Effects of açaí berry (Euterpe oleracea) extracts on human antioxidant systems and drug metabolism

UNCG Author/Contributor (non-UNCG co-authors, if there are any, appear on document)
Suneel Kumar Kandagatla (Creator)
The University of North Carolina at Greensboro (UNCG )
Web Site: http://library.uncg.edu/
Gregory Raner

Abstract: The source and sink of reactive oxygen species are diverse and so are the control mechanisms to counteract them. Sources may be exogenous or endogenous from normal metabolic pathways. Similarly, the sink could be a simple radical scavenging event by small molecule antioxidants and antioxidant enzymes or complex events involving cellular signaling processes. The effects of reactive oxygen species may precipitate cellular dysfunction from its toxicity, protect from invading microorganisms or perform essential functions through regulation of cell signaling pathways. Excessive Reactive oxygen species leads to oxidative stress which mediates cellular damage and is implicated in several pathological conditions. The current research addresses biological systems that may effect redox balance in humans. One goal of the current research was to establish structure activity relationship for substrate binding to several human drug metabolizing enzymes implicated in reactive oxygen species generation, namely CYP2A6 and CYP2E1. The substrate dynamics of these two enzymes were studied by probing the active site with a series of small chain saturated and 2,3-unsaturated aldehydes using human liver microsomes. The study demonstrated that the aldehydes inhibited both the enzymes in competitive manner with unsaturated aldehydes being more potent than their saturated counterparts. The potential for p-stacking interactions between the phenylalanine rich active site of these enzymes and the double bond at 2-position in unsaturated aldehydes conferred high affinity for these aldehydes. It also confirmed an earlier findings that the active site of CYP2A6 is rigid where as CYP2E1 is flexible due to the presence of extended p-system allowing the expansion of its active site. Another goal was to examine the possible interactions between human cytochrome P450 enzymes of pharmacological and toxicological importance with a natural product called açaí. Açaí (Euterpe oleracea) is a Brazilian palm tree that has emerged from traditional medicinal plant to a recent super-fruit status. The assumption that it is safe to consume açaí currently lacks evidence from its interactions with drug metabolizing cytochrome P450 enzymes. The interaction between the crude extracts of açaí and major cytochrome P450 enzymes involved in drug metabolism and toxicology demonstrated the potential for chloroform extract to inhibit the isoforms CYP1A1, CYP2B6 and CYP2C8. The Michaelis-Menten Kinetics studies indicated mixed mode of inhibition of these enzymes by crude chloroform extract of açaí with low KI and KI’ values for CYP2C8 followed by CYP2B6 and CYP1A1. In addition, the study was extended to identification of inhibitors for toxicologically important CYP2A6 and CYP2E1 using a collaborative bioassay-guided fractionation approach. Although the crude chloroform extract of açaí showed considerable inhibition of these enzymes, specific inhibitors were not identified. Finally, the regulation of a signal transduction pathway namely Nrf2/ARE signaling pathway by açaí constituents was also studied as a potential strategy to prevent oxidative damage. The nuclear factor erythoid 2-related factor 2 (Nrf2)-antioxidant response element (ARE) pathway is a cellular defense to counteract oxidative stress. Activation of this pathway increases the expression of a battery of antioxidant genes. This was achieved by monitoring the activation of a cis¬-acting DNA sequence referred to as Antioxidant Response Element (ARE) contained in a luciferase-containing promoter vector in cultured HepG2 cells. A high-throughput analysis of fractions generated using bioassay-guided fractionation of açaí has resulted in the identification of a class of compounds known as Pheophorbides as the inducers of ARE-luciferase. Dose response analysis using pure compounds demonstrated significant induction of ARE-luciferase at concentrations as low as 8.2 µM and 16.9µM for Pheophorbide a methyl ester and Pheophorbide a, respectively.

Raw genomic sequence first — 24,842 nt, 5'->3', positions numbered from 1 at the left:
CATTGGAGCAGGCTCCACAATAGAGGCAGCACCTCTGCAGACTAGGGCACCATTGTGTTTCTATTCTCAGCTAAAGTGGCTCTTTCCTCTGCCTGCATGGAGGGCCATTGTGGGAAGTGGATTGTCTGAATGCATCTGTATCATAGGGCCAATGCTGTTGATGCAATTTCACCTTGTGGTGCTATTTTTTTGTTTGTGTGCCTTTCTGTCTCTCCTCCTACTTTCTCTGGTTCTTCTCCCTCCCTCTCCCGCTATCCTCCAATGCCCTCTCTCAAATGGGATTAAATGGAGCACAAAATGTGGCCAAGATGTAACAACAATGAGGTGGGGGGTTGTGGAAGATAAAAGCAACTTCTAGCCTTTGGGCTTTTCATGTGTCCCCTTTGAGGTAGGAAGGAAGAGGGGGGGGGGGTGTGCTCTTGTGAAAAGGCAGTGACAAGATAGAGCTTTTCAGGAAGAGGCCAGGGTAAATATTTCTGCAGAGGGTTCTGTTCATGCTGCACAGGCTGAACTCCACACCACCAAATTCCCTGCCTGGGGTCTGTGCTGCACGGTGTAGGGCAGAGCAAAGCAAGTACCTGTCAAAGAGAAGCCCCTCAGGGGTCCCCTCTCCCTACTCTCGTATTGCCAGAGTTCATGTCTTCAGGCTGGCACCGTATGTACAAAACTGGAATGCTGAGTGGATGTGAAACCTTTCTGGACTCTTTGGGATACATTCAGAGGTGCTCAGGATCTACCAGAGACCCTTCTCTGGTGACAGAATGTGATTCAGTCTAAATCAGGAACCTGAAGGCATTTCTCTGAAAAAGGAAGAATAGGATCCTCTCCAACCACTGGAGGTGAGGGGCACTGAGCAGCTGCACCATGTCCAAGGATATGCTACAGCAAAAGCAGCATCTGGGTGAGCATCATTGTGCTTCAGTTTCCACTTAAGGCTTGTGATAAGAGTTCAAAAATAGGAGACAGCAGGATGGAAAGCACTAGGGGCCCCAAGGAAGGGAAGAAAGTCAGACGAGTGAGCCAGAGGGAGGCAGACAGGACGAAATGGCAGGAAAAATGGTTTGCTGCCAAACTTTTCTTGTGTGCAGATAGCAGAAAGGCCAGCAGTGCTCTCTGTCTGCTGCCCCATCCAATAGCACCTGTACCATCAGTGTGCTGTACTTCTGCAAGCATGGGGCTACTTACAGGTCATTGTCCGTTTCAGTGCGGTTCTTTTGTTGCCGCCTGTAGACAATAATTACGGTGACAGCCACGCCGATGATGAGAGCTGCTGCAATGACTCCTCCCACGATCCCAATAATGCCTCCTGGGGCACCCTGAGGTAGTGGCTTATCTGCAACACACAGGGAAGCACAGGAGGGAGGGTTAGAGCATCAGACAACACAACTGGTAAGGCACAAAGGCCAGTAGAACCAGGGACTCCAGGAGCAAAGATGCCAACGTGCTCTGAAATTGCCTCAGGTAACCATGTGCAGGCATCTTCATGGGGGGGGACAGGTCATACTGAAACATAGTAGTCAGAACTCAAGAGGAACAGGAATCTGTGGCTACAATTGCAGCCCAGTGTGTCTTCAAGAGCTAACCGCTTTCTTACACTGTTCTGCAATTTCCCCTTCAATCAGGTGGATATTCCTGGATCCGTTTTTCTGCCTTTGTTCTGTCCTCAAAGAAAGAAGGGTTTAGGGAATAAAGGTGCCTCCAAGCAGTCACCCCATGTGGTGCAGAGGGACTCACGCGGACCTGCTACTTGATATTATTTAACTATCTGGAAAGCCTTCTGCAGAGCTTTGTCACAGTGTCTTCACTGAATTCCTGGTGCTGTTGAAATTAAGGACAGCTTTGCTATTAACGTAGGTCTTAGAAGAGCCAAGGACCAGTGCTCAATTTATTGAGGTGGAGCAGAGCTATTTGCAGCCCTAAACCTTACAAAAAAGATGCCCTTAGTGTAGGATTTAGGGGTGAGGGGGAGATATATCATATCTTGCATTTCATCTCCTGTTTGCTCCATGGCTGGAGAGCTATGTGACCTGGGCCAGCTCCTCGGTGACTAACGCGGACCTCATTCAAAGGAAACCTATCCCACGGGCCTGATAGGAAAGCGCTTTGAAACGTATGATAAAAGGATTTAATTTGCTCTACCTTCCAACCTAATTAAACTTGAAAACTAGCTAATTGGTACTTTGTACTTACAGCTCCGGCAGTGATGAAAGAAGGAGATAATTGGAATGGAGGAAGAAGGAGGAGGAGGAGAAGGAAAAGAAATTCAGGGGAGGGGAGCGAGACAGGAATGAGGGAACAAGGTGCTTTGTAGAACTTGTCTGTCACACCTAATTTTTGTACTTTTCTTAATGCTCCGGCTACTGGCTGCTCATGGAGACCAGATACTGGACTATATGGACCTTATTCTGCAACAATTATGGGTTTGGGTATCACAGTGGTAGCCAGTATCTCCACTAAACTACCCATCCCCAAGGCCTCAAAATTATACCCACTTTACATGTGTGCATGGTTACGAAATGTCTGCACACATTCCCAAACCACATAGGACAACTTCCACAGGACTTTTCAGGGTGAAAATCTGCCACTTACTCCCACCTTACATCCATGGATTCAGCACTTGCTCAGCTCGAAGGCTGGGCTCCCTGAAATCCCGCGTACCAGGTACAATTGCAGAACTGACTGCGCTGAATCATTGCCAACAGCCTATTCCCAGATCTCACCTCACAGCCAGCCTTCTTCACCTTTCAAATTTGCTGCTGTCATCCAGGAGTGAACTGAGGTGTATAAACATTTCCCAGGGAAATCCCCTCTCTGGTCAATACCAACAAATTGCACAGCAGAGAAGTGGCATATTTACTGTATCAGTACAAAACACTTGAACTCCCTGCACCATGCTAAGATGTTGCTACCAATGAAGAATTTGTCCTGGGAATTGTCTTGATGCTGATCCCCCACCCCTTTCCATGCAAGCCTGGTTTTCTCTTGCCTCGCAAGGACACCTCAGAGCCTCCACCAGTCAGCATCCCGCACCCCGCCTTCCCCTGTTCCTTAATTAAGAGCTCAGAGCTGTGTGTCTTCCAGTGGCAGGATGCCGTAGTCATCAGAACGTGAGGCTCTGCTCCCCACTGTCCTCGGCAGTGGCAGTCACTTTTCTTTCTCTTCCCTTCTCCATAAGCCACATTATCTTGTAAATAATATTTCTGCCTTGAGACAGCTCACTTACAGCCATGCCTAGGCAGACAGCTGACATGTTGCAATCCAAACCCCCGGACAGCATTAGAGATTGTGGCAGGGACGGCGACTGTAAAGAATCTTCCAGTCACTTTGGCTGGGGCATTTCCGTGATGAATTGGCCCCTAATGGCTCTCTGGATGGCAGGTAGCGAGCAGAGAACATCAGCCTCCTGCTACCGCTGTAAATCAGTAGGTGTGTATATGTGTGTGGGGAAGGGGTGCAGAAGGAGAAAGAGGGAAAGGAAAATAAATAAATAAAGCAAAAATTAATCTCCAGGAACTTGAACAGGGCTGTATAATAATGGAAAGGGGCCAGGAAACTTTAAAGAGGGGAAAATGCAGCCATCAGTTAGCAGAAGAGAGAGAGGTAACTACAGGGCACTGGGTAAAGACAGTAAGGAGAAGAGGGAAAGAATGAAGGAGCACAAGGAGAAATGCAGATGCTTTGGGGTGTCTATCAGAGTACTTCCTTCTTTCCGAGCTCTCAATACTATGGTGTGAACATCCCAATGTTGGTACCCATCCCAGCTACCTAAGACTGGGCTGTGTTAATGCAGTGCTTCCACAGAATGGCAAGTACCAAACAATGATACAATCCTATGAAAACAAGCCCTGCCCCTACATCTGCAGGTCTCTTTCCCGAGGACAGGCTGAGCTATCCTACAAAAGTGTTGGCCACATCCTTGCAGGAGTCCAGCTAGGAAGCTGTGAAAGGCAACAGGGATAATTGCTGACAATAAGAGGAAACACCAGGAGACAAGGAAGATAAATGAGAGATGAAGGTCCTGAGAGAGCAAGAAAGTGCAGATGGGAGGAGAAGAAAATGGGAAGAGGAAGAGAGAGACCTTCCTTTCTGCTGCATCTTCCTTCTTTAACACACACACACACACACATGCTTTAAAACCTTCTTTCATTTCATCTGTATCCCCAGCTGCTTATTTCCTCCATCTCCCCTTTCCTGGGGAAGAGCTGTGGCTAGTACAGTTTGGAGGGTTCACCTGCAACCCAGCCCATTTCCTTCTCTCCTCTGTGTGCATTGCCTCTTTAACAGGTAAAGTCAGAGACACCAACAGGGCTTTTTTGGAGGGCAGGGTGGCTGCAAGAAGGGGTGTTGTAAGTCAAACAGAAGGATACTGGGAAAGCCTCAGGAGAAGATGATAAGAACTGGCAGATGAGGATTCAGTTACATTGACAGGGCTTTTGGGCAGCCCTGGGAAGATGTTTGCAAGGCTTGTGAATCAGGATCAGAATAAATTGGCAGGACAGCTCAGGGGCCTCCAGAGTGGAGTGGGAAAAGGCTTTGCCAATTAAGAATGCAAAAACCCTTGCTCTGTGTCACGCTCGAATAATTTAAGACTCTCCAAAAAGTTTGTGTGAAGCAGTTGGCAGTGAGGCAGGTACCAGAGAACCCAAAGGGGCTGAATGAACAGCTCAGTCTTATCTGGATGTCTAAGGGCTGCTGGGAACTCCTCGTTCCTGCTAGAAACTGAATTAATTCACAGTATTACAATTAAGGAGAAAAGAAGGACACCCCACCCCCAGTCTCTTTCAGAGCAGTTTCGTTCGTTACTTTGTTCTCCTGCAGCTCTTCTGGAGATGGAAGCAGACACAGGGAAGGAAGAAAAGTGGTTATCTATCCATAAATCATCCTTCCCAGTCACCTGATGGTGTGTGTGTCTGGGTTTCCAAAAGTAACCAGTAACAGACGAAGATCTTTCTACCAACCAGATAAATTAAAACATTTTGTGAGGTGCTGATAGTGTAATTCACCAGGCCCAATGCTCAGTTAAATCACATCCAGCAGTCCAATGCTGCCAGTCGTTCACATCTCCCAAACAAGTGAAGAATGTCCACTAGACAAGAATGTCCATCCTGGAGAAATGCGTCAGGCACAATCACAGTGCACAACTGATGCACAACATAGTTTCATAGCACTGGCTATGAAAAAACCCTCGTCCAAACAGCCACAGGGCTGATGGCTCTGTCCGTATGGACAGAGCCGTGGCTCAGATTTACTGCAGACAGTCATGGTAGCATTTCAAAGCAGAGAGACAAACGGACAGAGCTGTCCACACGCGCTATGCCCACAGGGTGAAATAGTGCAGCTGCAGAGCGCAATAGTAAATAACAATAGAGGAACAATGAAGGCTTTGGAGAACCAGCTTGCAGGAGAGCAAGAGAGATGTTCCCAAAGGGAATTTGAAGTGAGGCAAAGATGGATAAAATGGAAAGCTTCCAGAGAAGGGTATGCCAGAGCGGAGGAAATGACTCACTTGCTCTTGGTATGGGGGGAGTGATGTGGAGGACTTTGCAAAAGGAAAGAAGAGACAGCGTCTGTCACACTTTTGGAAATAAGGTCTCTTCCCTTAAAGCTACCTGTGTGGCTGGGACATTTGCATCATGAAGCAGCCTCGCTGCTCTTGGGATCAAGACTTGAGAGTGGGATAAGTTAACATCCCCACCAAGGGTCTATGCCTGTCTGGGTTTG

Additional Information

Language: English
Date: 2015
Açaí berry, Euterpe oleracea, Aldehydes, Antioxidants, Antioxidant Response Element, Luciferase plasmid vector, Cytochrome P450 enzymes, Inhibition, Nrf2/ARE signaling pathway, Induction, Oxidative stress, Reactive oxygen species
Ac¸ai´ palm $x Metabolism
Antioxidants $x Physiological effect
Active oxygen in the body
Oxidation, Physiological
Oxidative stress
Cytochrome P-450

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